Math-1 is expressed by an early progenitor in the secretory lineage, and Math−/− mice lack secretory cells (75). The present study indicated that the density of Math-1-immunoreactive cells did not significantly differ between rats in the DSS group and those in the control group. These findings suggested that inflammation does not interfere with early secretory lineage differentiation.

Neurog3 is expressed in endocrine progenitor cells, which direct the differentiation of secretory progenitors into endocrine cells (46). Neurog3−/− mice possess normal densities of goblet and Paneth cells; however, they possess no pancreatic endocrine or enteroendocrine cells (46,76,77). NeuroD1 is a transcription factor that is expressed by cells derived from Neurog3 progenitors (78,79). Mice deficient in NeuroD1 do not possess a subgroup of enteroendocrine cells (46,80). In the present study, the densities of Neurog3- and NeuroD1-immunoreactive cells were higher in DSS-induced rats compared with in control rats. Furthermore, this elevation was strongly correlated with the increased CgA-immunoreactive cell density. This finding provided evidence to suggest that the increased density of enteroendocrine cells observed following DSS-induced colitis may be caused by an increase in the differentiation of early enteroendocrine progenitors during the secretory lineage. Intestinal stem cell proliferation is regulated by numerous signaling pathways (71). It is probable that the DSS-induced inflammatory processes trigger certain signaling pathways, which control the differentiation of the stem-cell secretory lineage into mature enteroendocrine cells.

The present study confirmed the findings of previous studies, that DTCM-G and DHME exhibit potent anti-inflammatory activity in animal models of UC (48,49). Stem cells differentiate rapidly into mature intestinal cells; this process typically takes 2–3 days (72). This may explain why, in the present study, treating rats with DSS-induced colitis with the anti-inflammatory agents DTCM-G and DHME for only 5 days restored the densities of CgA, Neurog3- and NeuroD1-immunoreactive cells to those of the control group. The rapid proliferation and differentiation of epithelial cells are disturbed by inflammation, which causes impairment in epithelial barrier function (8184). Polyphenols, which is quite different from DTCM-G and DHME, exert a protective effect on epithelial cells and consequently suppress the inflammatory response (8183).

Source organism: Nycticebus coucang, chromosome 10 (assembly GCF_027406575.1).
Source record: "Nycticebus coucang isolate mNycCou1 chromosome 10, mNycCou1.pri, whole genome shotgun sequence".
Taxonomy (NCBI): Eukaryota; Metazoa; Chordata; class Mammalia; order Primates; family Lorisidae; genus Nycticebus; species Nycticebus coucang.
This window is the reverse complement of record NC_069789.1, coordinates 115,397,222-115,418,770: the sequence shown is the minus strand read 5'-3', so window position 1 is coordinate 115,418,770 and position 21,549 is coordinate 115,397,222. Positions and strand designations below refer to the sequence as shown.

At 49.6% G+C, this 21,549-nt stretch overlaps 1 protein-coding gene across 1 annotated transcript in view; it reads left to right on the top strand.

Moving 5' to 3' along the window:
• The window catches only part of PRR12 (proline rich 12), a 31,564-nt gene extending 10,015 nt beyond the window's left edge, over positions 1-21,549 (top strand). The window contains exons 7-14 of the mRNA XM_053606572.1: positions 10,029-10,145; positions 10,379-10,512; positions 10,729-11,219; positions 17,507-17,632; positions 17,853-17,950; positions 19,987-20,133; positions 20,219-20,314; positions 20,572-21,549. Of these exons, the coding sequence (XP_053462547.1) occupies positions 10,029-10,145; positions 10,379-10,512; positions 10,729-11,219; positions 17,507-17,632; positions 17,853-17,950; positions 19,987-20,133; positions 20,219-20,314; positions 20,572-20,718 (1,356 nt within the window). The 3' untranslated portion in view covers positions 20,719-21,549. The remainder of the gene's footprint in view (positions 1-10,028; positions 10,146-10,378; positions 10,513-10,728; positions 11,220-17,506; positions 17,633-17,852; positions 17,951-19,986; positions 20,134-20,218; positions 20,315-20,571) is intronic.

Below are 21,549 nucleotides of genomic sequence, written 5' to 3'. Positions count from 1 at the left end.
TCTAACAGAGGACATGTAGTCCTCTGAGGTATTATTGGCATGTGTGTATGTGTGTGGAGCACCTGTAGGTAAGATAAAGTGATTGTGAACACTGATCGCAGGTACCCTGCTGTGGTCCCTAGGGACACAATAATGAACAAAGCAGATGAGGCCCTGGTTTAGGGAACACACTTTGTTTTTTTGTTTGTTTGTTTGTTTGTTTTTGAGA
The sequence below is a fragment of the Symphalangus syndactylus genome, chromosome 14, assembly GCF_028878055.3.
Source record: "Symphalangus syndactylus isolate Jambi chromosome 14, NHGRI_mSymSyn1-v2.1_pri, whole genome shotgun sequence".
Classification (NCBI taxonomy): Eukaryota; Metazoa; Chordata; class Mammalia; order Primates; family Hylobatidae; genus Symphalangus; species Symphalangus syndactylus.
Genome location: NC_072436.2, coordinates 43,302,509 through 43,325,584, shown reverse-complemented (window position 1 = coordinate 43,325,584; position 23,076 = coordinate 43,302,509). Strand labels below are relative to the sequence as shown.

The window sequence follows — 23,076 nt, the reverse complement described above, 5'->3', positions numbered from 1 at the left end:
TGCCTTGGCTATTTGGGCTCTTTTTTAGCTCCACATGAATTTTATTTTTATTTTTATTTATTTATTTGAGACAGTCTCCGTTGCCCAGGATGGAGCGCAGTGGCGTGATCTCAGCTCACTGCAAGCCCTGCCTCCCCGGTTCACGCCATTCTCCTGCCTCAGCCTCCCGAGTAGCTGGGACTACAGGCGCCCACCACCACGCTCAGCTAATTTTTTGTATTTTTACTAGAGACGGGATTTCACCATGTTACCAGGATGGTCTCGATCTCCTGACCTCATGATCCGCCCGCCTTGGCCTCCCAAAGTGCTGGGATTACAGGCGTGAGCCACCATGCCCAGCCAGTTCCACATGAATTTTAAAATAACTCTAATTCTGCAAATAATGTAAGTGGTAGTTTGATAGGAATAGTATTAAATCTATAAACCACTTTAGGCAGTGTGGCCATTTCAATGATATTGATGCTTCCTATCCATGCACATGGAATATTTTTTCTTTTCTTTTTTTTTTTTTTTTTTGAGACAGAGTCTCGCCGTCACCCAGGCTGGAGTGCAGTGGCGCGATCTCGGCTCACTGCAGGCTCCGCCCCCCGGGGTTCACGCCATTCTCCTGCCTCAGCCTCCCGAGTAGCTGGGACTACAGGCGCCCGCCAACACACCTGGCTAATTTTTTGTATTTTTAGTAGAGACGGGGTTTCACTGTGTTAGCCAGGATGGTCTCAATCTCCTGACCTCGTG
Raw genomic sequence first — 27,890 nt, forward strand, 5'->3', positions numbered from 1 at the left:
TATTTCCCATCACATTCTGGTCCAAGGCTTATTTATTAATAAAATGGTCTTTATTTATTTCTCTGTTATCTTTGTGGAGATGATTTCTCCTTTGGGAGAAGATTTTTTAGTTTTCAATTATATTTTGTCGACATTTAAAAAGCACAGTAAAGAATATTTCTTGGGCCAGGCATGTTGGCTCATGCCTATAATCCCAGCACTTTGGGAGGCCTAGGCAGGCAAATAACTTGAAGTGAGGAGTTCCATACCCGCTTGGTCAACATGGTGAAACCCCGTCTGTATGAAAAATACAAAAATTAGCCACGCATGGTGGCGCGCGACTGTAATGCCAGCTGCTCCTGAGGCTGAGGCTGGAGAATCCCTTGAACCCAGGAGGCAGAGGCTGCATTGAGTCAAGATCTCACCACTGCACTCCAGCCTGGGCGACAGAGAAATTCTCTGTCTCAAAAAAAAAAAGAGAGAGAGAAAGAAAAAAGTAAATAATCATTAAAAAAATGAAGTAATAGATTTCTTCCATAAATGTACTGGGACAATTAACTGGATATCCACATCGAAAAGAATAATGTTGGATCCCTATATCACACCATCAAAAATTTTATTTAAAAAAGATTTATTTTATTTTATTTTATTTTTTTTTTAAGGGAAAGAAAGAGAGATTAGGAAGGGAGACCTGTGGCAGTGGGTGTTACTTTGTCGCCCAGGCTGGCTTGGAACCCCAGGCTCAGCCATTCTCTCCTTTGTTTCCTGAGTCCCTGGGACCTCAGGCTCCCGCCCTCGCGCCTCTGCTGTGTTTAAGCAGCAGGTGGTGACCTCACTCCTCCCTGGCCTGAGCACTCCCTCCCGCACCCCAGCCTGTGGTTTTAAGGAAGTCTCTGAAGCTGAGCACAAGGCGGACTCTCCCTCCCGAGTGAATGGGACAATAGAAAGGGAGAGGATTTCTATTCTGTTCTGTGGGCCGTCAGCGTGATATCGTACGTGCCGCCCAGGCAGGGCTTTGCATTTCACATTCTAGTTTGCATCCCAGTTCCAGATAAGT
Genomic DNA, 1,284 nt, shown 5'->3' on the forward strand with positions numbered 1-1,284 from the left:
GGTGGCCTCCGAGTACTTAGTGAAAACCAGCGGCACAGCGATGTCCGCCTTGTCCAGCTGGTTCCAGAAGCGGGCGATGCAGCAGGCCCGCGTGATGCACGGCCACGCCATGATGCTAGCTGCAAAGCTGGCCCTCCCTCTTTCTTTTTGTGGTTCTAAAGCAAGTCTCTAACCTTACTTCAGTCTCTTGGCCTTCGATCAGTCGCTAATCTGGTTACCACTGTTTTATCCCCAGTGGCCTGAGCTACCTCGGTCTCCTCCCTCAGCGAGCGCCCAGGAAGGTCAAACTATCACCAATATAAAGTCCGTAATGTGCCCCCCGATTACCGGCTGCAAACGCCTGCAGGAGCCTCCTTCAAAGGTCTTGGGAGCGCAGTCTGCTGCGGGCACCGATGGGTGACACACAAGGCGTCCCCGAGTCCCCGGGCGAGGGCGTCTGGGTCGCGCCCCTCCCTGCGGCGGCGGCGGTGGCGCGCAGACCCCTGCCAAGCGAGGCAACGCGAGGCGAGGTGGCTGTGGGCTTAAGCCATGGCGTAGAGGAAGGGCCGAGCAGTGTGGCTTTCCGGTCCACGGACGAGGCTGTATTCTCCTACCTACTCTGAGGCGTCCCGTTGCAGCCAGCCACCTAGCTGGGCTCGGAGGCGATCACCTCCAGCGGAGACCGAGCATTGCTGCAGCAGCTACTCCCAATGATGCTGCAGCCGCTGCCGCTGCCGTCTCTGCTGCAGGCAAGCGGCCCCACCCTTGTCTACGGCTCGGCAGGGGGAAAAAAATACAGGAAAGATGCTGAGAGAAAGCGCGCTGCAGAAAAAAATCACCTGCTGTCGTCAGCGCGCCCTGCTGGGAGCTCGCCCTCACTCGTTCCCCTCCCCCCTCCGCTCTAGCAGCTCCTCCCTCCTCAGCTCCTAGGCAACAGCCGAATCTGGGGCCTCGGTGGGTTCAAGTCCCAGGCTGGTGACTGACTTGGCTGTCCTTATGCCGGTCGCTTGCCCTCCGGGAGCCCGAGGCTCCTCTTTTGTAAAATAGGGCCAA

In conclusion, the present study demonstrated that the elevated densities of enteroendocrine cells detected in DSS-induced colitis are probably due to increased differentiation of early enteroendocrine progenitors during the secretory lineage. It is likely that inflammatory processes trigger certain signaling pathways that control differentiation of the stem-cell secretory lineage into mature enteroendocrine cells. In addition, this process appears to be responsive to short-term anti-inflammatory treatment. It is probable that stem cell transplantation may be an effective treatment for patients with IBD, that have not responded to current available treatment.

Acknowledgements

The present study was supported by grants from Helse-Fonna (grant no. 40415) and Helse-Vest (grant no. 911978), Norway.

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April 2017
Volume 15 Issue 4

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Online ISSN:1791-3004

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APA
El‑Salhy, M., Umezawa, K., Hatlebakk, J.G., & Gilja, O.H. (2017). Abnormal differentiation of stem cells into enteroendocrine cells in rats with DSS-induced colitis. Molecular Medicine Reports, 15, 2106-2112. https://doi.org/10.3892/mmr.2017.6266
MLA
El‑Salhy, M., Umezawa, K., Hatlebakk, J. G., Gilja, O. H."Abnormal differentiation of stem cells into enteroendocrine cells in rats with DSS-induced colitis". Molecular Medicine Reports 15.4 (2017): 2106-2112.
Chicago
El‑Salhy, M., Umezawa, K., Hatlebakk, J. G., Gilja, O. H."Abnormal differentiation of stem cells into enteroendocrine cells in rats with DSS-induced colitis". Molecular Medicine Reports 15, no. 4 (2017): 2106-2112. https://doi.org/10.3892/mmr.2017.6266